Pondering WordCamp speaking

Upcoming WordCamp London became the first one to break my speaking streak and reject my talk application.

I took a bit of time to be miffed and mopey about that (I don’t handle rejection well, ok!? :), but really it was a timely reminder to review the WordCamp speaking as activity for me.

New activity

I had never quite planned to pick up delivering WordCamp talks as activity. I just ended up urged to apply the very first time. My habitual inertia (and backlog of ideas) took over from there.

After several talks I was in a bit of a haze about it. I had no excess of excitement about it, but no particular disdain either.

I think the most disorienting was the missing feedback loop. I don’t like to stick witch activities I have no affinity for. It was getting hard to have no sense of scale how my speaking is working out (or not so much).

It was strange to fill out staple post–event polls with whole pages dedicated to talks, and having never once get a tiny bit of that information about my own talks provided.

Cost to benefit

Last year the conversation about paying speakers and/or compensating their expenses had briefly flared in WordPress context. Turned out it wasn’t a particularly rare conversation in larger tech world. It also turned out that WordPress policy of forbidding to pay/compensate speakers falls very far off the practices of commercial tech conferences and not in a good way.

Since my conference attendance and speaking was exclusively through WordCamps, it wasn’t an angle I had even considered before that.

On one hand I was clearly pulling it off in practice, so finances angle was not vital. Neither am I opposed to do it for free at non–profit event (which WordCamps are). Which is run by volunteers, who deserve to be paid for their effort way before and above me.

On other hand I realized that I approach speaking in certain way — sticking to completely original, non–repeating content, as well as doing it out of my own pocket (there are quite a few speakers for whom their employers take care of expenses).

In other words I maximized my resource burn on it.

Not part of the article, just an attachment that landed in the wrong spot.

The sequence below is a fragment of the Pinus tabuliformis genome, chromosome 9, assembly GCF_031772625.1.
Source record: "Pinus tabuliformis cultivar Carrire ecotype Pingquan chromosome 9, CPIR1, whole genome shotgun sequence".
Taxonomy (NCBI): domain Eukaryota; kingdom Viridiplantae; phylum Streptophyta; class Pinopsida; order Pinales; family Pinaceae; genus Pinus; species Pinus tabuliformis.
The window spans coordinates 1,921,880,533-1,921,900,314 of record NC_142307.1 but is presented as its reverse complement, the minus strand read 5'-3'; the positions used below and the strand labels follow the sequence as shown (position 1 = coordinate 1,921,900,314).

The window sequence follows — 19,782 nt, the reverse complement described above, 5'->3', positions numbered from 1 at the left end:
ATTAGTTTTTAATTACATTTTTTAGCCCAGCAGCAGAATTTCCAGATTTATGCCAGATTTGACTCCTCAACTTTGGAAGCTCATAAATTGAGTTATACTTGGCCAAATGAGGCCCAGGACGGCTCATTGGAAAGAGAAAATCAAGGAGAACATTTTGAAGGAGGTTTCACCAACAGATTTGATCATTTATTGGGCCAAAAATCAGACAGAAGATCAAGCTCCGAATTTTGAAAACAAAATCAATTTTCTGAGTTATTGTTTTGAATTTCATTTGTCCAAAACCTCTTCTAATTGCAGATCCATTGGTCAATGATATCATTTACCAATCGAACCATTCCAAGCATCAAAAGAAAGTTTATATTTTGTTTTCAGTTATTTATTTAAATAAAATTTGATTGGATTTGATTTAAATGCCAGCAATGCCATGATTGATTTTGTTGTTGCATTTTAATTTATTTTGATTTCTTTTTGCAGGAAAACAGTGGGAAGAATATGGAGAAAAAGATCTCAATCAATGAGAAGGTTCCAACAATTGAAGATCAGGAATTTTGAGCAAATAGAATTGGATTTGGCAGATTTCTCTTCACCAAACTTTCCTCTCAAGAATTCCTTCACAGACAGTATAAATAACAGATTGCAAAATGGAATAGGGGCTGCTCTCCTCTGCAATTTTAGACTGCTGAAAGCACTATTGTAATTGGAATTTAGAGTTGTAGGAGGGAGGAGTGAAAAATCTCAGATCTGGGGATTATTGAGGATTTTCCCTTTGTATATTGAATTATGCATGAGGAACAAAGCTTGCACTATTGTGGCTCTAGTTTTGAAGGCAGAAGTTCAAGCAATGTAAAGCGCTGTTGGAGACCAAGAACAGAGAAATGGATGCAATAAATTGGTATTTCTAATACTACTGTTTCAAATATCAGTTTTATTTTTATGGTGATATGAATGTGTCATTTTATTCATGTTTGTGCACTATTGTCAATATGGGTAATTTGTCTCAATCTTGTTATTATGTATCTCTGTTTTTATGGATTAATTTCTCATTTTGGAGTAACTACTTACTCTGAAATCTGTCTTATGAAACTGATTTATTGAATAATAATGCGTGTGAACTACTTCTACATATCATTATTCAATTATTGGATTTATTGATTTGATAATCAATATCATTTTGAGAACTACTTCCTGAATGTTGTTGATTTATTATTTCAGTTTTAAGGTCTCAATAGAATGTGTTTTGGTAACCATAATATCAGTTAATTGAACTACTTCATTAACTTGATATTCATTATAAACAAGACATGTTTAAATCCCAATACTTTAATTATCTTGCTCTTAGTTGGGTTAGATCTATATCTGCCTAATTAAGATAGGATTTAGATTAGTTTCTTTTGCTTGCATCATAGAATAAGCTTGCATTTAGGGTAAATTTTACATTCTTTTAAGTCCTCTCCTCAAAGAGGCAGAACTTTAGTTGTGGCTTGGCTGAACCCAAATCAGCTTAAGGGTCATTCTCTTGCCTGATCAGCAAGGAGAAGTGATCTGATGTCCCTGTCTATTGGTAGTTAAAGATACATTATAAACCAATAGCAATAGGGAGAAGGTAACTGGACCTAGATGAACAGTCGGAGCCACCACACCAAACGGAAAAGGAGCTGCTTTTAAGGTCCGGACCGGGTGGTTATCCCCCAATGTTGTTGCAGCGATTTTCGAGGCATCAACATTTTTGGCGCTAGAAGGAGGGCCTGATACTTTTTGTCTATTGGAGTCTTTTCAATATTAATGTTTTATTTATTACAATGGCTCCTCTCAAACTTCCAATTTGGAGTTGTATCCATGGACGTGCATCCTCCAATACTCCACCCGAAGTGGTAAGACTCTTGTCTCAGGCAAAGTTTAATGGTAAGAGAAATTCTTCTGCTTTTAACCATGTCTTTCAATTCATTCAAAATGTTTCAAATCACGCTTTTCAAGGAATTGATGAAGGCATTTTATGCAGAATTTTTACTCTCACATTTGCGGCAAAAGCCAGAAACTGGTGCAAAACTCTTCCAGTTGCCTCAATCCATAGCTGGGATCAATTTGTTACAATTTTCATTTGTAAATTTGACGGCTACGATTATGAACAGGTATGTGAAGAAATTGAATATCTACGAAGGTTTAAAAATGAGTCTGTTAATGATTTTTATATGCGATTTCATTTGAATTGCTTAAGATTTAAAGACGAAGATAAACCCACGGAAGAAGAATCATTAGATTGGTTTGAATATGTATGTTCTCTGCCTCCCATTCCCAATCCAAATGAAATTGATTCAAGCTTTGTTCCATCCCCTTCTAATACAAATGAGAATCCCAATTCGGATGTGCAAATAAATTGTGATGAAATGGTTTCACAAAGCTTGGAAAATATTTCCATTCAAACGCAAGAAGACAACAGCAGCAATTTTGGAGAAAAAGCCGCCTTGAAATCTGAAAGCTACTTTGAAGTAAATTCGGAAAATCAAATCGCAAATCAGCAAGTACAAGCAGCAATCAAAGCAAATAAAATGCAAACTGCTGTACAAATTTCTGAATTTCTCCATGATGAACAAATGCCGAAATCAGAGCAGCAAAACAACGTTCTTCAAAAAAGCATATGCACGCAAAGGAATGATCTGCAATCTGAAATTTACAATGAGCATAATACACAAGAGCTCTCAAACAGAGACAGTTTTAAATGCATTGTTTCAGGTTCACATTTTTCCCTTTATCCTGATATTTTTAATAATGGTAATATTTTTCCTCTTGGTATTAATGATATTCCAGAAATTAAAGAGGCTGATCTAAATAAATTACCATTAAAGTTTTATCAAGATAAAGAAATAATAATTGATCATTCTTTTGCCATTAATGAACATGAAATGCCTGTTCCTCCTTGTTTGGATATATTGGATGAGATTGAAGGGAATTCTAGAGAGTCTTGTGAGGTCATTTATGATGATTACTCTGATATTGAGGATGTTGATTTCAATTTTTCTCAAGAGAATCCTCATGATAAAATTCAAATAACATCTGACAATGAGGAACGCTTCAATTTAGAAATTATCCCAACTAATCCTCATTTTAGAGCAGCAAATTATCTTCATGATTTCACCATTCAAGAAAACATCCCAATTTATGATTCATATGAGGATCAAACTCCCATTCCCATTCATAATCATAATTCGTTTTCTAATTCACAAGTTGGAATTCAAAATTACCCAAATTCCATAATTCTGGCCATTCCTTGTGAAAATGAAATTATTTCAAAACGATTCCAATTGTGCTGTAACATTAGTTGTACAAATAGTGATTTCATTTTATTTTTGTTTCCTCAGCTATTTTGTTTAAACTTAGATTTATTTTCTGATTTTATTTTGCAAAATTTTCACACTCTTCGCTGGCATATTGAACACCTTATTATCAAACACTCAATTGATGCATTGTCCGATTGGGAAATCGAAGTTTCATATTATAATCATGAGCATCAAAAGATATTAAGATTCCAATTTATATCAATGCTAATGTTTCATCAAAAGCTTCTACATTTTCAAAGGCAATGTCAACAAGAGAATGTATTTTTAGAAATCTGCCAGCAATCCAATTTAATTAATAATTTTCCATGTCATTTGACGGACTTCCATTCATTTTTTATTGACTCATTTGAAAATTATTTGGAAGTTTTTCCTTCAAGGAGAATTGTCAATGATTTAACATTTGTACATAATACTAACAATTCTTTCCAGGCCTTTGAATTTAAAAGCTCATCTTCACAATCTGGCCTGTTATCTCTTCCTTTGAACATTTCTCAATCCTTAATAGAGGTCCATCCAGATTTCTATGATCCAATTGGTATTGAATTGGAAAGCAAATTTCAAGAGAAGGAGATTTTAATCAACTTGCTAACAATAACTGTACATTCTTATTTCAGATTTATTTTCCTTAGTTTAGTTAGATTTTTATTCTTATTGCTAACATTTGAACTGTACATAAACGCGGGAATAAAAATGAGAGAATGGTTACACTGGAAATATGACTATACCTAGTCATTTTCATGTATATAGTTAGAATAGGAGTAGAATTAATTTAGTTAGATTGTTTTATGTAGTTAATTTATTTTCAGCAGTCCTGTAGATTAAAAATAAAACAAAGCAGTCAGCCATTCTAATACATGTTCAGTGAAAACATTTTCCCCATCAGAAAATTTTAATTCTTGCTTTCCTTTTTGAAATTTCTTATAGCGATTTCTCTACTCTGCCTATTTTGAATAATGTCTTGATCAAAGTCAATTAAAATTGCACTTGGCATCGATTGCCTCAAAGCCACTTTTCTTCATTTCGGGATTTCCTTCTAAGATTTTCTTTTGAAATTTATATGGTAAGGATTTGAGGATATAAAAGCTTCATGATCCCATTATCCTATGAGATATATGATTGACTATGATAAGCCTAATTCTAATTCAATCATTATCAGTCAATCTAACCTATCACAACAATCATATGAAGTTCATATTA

WordPress community is unsurprisingly constantly hungry for contribution. At times, in my opinion, it is too eager to cross the lines before cultivating and expecting, accepting and demanding it.

But the most practical lesson I learned, that whenever I give (or even sell) my time to WordPress things — there will almost never be someone to make sure it works out for me too.

I had found my own lines of what I can sustain, and unfortunately most of the discovery was waking up far behind those lines.

It is important to me now to look for those lines, not stumble over them.


So… This is not a ragequit. This is a time for chill reflection, before a ragequit catches me off guard.

I think that I will not apply to speak at any WordCamps in near future. The time freed up I will put to channel the backlog of talk ideas into other forms, such as blog posts.

Then will see how it goes. Luckily there is always another WordCamp. :)

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  • Ryan Hellyer #

    I've never understood why some people think they should be paid for speaking at WordCamp's. I've always considered it a privilege, not a job. I have plummeted the number of conferences I've given talks at now though. I find it distracts me from just chit chatting to people at events. My most recent talk in Norway is now being regurgitated for multiple meetups in Berlin now. I have two lined up for later this month, and I suspect I'll end up using it for other events later on too.
  • Andrey “Rarst” Savchenko #

    I think the challenge of seeing it as a job is due to general slant towards throwing yourself at the things for free in WordCamp community. As per post it hadn't even occurred to me to think about speakers getting paid angle until the topic got forced. This is definitely not the attitude in larger tech world. I would recommend to read You're paying to speak and discussion for some perspective.